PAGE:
Nagel uses stories to spark faith discussion

By | October 19, 2011

The story was one of many shared by Nagel, executive director of the National Conference for Catechetical Leadership (NCCL) in Washington, D.C. His presentation, “Hands and Hearts Across Generations,” was sponsored by a coalition of 10 parishes with partial funding through a grant from the Catholic Foundation. Nagel encouraged parents to tell their own stories.

“What stories of forgiveness do you know and what stories do you tell?” asked Nagel. “Do you ever talk to your kids about what you’ve given up because you love them?”

Nagel fostered conversation between audience members, especially parents and children, by presenting topics for brief discussion. Drawing on the “Can you imagine?” text from Bishop David Ricken’s pastoral letter on priorities for parishes and the diocese, Nagel asked the congregation to share with one another what they like about their church. He also asked parents to describe to their children the items in their parents’ homes that let people know they were Catholics and believers.

Another exercise called on all ages to look at the memories of their lives. Nagel challenged each person to think of a memory that brings warmth, another from long ago, one that brings tears, another that brings laughter and one that is as precious as gold. He instructed them to then choose one of the memories to share with another person.

“Stories are like containers holding the truths that we believe,” he said. “Stories are like connectors. Those stories of our great ancestors still happen today. Stories are like a mirror because sometimes those stories make us take a look at ourselves.”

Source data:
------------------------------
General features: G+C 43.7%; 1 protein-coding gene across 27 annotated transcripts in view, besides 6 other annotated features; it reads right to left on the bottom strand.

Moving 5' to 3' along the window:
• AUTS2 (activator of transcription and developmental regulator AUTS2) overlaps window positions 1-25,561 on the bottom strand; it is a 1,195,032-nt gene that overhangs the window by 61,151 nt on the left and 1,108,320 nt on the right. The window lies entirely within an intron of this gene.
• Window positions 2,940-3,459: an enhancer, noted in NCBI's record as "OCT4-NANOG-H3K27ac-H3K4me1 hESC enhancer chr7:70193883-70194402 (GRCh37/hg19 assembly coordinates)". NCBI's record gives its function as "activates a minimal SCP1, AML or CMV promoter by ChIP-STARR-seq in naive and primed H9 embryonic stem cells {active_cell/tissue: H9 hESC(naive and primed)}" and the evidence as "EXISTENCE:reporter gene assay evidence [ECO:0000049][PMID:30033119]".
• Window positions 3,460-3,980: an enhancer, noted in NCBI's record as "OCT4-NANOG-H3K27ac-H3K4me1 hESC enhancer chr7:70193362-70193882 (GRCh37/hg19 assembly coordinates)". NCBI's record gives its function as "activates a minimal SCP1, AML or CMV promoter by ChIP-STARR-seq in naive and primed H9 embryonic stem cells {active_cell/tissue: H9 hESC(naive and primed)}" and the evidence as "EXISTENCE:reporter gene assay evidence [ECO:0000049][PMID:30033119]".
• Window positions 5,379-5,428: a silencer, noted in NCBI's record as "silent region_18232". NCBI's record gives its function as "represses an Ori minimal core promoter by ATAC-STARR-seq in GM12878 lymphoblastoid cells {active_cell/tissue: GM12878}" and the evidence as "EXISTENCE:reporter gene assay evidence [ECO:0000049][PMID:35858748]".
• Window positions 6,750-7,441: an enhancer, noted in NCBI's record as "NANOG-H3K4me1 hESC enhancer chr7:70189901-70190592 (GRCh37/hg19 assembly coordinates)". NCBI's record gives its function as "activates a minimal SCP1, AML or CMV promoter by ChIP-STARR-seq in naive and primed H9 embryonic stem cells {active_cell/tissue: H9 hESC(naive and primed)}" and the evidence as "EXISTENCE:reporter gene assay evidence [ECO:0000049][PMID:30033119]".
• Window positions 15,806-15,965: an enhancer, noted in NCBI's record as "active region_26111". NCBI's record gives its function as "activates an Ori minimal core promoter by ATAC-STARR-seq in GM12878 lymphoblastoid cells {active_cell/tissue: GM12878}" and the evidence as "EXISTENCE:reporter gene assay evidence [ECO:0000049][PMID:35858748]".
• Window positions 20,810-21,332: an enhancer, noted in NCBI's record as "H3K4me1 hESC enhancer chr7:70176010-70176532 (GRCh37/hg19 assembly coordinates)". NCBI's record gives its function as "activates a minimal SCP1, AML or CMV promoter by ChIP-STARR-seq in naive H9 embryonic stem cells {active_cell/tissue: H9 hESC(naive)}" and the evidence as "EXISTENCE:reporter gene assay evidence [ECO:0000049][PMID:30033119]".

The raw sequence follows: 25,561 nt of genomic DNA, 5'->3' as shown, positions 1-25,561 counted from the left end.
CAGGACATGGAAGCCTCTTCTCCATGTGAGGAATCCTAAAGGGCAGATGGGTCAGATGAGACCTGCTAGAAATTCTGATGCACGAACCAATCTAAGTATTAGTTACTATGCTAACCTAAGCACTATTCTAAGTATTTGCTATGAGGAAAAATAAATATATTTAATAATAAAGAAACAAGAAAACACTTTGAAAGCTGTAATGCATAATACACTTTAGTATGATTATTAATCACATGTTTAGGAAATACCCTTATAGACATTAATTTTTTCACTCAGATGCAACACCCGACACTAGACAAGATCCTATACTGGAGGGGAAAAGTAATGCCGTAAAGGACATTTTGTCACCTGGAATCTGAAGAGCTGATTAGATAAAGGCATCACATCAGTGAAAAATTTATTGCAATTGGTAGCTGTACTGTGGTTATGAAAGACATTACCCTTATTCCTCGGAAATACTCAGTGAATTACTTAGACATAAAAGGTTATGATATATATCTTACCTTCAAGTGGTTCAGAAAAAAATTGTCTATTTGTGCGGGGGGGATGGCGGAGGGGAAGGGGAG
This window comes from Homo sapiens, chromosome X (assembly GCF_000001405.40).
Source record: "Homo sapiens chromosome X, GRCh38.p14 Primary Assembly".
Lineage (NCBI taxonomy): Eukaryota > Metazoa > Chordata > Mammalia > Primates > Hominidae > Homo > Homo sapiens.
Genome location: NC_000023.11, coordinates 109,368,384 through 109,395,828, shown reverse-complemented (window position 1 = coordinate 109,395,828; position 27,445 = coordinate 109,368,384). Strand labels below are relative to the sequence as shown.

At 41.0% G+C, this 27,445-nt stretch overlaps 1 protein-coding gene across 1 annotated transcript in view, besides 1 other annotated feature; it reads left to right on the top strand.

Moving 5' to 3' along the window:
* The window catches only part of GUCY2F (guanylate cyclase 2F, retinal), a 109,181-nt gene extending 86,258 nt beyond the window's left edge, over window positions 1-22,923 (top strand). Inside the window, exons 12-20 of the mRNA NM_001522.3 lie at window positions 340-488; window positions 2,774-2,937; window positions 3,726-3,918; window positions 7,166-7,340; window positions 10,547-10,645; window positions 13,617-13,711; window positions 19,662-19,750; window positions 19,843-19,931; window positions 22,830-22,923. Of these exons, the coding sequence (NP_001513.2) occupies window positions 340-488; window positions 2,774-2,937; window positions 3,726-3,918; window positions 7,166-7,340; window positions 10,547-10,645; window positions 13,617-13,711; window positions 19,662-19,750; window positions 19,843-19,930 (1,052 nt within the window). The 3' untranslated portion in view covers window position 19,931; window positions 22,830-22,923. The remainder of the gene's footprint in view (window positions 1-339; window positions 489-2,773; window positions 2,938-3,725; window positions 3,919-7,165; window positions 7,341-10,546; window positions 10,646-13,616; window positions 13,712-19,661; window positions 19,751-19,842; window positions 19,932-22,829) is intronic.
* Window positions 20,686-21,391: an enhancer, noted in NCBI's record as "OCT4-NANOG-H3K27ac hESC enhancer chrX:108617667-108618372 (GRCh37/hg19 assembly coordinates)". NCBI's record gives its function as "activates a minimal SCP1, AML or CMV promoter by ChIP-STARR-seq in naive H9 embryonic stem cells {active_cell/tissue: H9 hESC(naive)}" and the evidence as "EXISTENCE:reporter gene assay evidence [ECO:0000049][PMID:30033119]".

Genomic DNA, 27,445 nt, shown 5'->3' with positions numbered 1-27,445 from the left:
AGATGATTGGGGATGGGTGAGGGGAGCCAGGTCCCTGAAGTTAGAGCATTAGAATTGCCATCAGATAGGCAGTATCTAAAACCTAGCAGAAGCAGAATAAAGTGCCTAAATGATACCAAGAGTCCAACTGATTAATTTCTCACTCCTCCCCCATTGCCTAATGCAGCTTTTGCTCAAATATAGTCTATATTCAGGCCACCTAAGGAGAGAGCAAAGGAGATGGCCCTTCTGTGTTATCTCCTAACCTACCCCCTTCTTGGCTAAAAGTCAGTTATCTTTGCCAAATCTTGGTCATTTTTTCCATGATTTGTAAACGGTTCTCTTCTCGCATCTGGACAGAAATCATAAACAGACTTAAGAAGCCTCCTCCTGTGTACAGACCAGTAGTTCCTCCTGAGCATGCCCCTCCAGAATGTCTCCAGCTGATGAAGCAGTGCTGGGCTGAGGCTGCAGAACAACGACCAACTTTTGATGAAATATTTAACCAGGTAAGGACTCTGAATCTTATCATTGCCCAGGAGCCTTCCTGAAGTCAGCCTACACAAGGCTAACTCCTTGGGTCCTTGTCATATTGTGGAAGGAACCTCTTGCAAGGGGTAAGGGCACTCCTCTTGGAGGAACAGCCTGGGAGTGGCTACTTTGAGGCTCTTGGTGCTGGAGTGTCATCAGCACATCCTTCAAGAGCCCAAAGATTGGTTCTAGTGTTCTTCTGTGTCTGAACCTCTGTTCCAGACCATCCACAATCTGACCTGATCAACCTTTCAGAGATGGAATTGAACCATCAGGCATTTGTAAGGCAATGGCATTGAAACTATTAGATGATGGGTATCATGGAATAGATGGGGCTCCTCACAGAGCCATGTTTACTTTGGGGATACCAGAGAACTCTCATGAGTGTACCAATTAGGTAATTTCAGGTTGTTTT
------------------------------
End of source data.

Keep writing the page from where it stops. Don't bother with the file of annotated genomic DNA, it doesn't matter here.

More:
In addition to telling stories, developing rituals is important, added Nagel, who served 16 years as the director of Total Catholic Education for the Diocese of Green Bay. He suggested a Sunday home gathering with unsliced bread and nice glassware with stems. Blessing and breaking the bread forms a connection in the home to the Mass. Nagel challenged the people to make connections in everyday life such as the water when washing your hands serving as a reminder of baptism.

“What can you do to bring the memory of what we do (at Mass) home? That’s your challenge. That’s your invitation,” he said.

“Lee is just a master storyteller,” said Mary Sedlacek, director of religious education at St. Mary of the Angels Parish in Green Bay. “To have this many people and all ages here to share was just so neat. I was sitting in the back observing the families interacting.”

“So many of our families forget that the stories in the Bible can be told over and over just like the stories at home,” said Deborah Gretzinger, faith formation facilitator at Prince of Peace Parish. “Bring the liturgy of the word home. It’s what we hear at Mass, not just the Eucharist. It’s all of it together. This was a good night.”

The following day, Nagel presented at a workshop about fully engaging households in faith at the Rock Garden Conference Center in Green Bay. He incorporated the six pastoral focus areas covered in Bishop Ricken’s pastoral letter.

“I think they are the six steps of catechesis,” said Nagel. “It really takes the whole parish. Where did we come up with the idea that a classroom model could do all this? You need the rest of the parish involved to teach the faith.”

Nagel, a North Dakota native, said that he enjoys Washington, D.C., and travels a considerable amount for the NCCL. He welcomed the trip to Green Bay.

“It’s always nice to come back here,” he said. “I love the smells. You really don’t get that out there.”

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